Teaching children to resist abuse, particularly sexual abuse, is a very popular child protection technique. A recent scoping review of many popular programs, however, shows that few of them are in line with recent research in the child protection field.
The most serious weakness that the study identified is that the key message of the programs is that children have a responsibility to protect themselves. What adults intend as empowerment actually becomes just another source of responsibility and guilt. The researchers concluded that programs need to revamp their emphasis to avoid contributing to the already-existing shame and guilt that survivors feel.
The review also noted several other flaws in most existing programs:
• Programs by and large emphasize sexual abuse and either don’t discuss or don’t emphasize other forms of abuse that children may face.
• Most of the programs emphasize “stranger danger,” overlooking the fact that most sexual abuse is perpetrated by people whom children and their parents trust. The programs also don’t adequately teach children how to recognize and avoid typical grooming behavior. Finally, the programs don’t deal with the fact that children may find emotional warmth and connection with their abusers, even though they dislike the abuse itself.
• Most programs encourage children to resist abuse without considering whether resistance is viable. For many children, circumstances and developmental level make resistance more dangerous than compliance. The programs’ emphasis on resistance again adds to the shame and guilt that the children experience.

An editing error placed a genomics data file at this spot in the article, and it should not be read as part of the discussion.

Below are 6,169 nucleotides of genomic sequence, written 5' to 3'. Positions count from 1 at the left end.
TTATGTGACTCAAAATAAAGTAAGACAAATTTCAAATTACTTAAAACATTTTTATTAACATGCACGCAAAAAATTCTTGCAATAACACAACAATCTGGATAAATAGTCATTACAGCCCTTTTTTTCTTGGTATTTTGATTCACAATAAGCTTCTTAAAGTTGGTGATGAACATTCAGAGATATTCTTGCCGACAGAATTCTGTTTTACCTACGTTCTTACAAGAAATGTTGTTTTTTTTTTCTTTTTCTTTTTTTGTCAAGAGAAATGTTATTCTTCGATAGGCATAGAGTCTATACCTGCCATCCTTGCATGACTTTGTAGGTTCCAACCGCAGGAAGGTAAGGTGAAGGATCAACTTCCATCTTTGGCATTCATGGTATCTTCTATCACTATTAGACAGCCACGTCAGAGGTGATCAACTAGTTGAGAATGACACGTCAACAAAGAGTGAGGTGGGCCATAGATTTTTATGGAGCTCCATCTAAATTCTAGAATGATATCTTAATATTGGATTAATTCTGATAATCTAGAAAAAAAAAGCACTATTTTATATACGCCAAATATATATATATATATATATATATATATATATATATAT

• Child education programs also encourage disclosure, but don’t train the people to whom they are likely to disclose. The researchers noted that family and community training about how to respond to disclosures would do quite a bit to elicit more disclosures from children. Encouraging disclosure also downplays the sometimes negative repercussions that children experience and, at the very least, do not adequately prepare them for how the system actually works.
• Finally, the programs completely overlooked some sources of abuse, such as online predators, and uniquely vulnerable populations, such as disabled children. The researchers recommended development of additional programs targeting these problems and populations.
Child education programs are motivated by good intentions, but there is little evidence that they meet their intended goal. If we insist on having such programs, however, this scoping review identifies some weaknesses that we need to address. The solutions are not simple, but we need to find nuanced ways to deal with a complicated problem.